(For previous posts in this series, see here.)
In deciding whether Social Security is in trouble or not, it is important to bear in mind different measures. Let us start by assuming that no changes at all are made in the system and that current projections for future demographics hold for the next fifty years. This is a very big ‘if’ indeed, but a starting point for analysis. The alarmists look at the year in which projected Social Security benefits paid out in that year exceed the revenues from the payroll tax that same year. That is expected to occur around 2018. But that alone does not constitute a crisis. Social Security has been running a surplus all these years so by that time the trust fund will have about 3.7 trillion dollars in reserve. This fund earns interest and the interest can be used to supplement the payouts following the year when the expenditures start to exceed the revenues. At a 4.5% interest rate on the US treasury bonds, the accumulated trust fund can generate an annual growth of about $170 billion due to interest alone. Using this interest to pay benefits can be done for some time during which the size of the trust fund will remain the same or will still be increasing, though more slowly.
There will then come a year when the addition of the interest to the payroll tax revenues is not sufficient to cover the cost of the expenditures. The trust fund principal will then have to be used to pay benefits and will thus start to decrease. The worst-case scenario is having all the trust fund be used up, which is quite far into the future, somewhere around 2050. Actually, this scenario is actually the original Social Security model. It was designed as a pay-as-you-go system, with each year’s payroll tax revenues going to meet that same year’s benefits expenditures, without running up big surpluses or deficits.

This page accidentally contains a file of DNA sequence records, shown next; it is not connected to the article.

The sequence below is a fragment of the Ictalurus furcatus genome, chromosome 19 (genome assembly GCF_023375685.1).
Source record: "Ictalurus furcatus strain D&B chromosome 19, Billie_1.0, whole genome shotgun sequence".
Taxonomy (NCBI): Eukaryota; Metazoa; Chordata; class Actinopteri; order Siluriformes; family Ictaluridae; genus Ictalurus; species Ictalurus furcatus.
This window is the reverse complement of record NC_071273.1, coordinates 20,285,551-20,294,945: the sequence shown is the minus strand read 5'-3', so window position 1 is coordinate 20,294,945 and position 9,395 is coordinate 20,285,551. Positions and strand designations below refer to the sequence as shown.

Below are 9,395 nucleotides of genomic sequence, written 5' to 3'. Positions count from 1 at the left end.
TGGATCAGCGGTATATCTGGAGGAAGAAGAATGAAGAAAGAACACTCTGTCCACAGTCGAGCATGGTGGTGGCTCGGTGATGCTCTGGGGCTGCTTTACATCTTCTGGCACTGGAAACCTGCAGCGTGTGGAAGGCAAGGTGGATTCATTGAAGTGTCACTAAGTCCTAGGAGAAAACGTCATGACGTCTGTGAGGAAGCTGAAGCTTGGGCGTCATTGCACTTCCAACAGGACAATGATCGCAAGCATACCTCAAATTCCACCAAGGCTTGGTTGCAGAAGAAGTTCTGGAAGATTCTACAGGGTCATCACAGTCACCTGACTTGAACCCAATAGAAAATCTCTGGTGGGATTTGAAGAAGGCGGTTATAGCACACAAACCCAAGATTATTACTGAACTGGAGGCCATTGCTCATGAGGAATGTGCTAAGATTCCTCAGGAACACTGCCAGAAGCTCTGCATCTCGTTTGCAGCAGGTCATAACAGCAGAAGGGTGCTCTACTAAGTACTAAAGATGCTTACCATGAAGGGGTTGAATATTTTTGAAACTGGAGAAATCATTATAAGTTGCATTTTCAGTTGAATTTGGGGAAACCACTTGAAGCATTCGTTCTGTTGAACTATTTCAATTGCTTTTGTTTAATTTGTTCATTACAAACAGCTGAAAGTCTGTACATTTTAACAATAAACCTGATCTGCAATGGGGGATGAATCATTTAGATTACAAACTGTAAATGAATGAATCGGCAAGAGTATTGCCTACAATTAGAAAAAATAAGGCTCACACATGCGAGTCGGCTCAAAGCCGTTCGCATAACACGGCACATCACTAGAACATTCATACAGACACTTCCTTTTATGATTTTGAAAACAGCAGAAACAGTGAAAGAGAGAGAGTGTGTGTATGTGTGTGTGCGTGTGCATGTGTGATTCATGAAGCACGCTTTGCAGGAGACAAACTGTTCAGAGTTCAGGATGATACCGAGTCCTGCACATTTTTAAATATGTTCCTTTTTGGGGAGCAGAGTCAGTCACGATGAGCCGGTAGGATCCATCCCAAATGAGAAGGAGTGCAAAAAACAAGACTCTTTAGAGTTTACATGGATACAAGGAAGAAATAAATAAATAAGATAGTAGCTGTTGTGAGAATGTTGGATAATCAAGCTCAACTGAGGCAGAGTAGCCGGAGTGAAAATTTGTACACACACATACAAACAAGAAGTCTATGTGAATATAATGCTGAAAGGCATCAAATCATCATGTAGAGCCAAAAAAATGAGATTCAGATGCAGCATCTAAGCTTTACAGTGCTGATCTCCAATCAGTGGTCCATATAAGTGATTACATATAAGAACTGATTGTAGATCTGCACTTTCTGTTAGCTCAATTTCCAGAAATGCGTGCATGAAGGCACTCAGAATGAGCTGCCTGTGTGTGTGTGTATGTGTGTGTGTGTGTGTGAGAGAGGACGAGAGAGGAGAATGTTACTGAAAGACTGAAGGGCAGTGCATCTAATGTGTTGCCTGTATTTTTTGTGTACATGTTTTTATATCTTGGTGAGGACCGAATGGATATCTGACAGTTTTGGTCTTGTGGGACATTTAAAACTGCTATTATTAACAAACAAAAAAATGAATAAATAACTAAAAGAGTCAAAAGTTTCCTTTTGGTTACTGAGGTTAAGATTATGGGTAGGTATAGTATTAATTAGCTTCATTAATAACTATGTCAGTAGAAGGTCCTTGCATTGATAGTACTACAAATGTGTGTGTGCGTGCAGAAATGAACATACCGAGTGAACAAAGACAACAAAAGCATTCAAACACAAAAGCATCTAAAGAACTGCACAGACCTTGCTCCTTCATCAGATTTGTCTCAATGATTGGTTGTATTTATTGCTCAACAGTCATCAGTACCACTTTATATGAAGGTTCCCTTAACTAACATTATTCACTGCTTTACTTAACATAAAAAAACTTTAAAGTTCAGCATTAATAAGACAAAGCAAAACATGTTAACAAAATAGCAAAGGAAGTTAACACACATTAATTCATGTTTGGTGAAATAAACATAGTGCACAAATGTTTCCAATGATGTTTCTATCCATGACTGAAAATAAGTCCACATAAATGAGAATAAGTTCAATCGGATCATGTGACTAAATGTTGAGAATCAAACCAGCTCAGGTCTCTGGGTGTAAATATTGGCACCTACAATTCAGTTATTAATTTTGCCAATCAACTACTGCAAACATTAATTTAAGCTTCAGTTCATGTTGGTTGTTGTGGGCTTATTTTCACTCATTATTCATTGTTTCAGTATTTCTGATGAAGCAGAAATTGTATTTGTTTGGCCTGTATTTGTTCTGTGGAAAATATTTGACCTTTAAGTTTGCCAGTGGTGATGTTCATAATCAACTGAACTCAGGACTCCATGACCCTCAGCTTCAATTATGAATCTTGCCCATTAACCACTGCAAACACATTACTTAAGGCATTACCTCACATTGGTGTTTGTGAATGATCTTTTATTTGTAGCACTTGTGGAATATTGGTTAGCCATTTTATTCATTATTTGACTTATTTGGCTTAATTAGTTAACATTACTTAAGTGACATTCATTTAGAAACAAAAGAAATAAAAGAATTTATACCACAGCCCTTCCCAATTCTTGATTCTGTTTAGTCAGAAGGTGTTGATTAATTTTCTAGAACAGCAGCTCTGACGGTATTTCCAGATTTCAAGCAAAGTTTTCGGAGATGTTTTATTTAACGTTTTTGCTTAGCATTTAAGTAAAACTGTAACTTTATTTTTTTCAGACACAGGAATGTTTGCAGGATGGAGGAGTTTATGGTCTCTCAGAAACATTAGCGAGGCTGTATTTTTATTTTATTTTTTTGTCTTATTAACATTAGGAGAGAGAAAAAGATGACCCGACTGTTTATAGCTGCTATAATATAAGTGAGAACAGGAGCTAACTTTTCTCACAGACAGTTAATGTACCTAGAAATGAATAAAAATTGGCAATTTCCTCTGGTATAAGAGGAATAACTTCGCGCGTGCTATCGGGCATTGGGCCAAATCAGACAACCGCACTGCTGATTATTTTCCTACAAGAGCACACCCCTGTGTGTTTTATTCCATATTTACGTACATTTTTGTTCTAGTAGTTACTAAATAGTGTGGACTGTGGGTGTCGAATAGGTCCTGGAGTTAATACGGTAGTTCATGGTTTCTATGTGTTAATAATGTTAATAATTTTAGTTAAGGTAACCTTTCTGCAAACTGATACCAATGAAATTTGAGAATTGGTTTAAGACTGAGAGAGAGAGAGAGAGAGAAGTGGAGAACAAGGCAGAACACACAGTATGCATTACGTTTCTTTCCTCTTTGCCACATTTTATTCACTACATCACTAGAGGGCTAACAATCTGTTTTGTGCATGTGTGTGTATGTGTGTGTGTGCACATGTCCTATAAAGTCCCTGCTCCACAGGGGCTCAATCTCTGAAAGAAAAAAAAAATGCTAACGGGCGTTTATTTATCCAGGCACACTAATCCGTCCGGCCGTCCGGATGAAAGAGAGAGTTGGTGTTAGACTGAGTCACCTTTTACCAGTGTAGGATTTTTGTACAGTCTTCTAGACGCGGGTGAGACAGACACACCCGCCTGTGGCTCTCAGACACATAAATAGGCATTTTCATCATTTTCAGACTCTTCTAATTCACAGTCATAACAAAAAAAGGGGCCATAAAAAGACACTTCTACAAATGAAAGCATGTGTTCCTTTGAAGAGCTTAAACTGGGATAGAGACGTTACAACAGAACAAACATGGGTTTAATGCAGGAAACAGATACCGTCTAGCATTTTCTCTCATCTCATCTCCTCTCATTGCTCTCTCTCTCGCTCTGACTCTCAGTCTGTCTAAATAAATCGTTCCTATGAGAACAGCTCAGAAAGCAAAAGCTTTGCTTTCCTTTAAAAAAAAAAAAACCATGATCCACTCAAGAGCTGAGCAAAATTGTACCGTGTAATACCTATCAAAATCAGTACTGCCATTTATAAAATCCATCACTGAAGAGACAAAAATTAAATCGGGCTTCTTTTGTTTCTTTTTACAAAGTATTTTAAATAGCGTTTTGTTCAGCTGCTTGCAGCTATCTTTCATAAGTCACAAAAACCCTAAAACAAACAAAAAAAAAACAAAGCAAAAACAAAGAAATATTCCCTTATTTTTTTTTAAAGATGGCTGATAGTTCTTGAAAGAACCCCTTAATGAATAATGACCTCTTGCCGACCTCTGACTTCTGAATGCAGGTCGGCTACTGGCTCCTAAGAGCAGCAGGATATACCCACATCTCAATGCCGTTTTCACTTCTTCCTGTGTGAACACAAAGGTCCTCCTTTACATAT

But there is no reason to think that even this ‘worst-case’ scenario is inevitable. Dean Baker and Mark Weisbrot, co-directors for the Center for Economic and Policy Research, in their book Social Security: The Phony Crisis demolish the scaremonger arguments about Social Security by those who would love to turn over all that money to investors to speculate with. In an op-ed article, they write a detailed point-by-point rebuttal of all the myths propagated and conclude:
The latest Social Security trustees’ report, whose numbers even the White House uses, predicts that the Social Security program can pay all promised benefits for the next 38 years—with no changes at all. The June 2004 estimate from the nonpartisan Congressional Budget Office projects that Social Security can pay all promised benefits without changes for even longer, until 2052. That’s nearly half a century.
And we are supposed to be worried about this?
. . .
The bottom line is that Social Security is more financially sound today than it has been throughout most of its 69-year history, according to Social Security trustees’ numbers.
. . .
The impending crisis of Social Security is a myth. Without it, however, Bush’s initiative to slash benefits and partially privatize the program wouldn’t have a prayer.
Inside the Beltway, doomsaying about Social Security — declaring that the program as we know it can’t survive the onslaught of retiring baby boomers — is regarded as a sort of badge of seriousness, a way of showing how statesmanlike and tough-minded you are.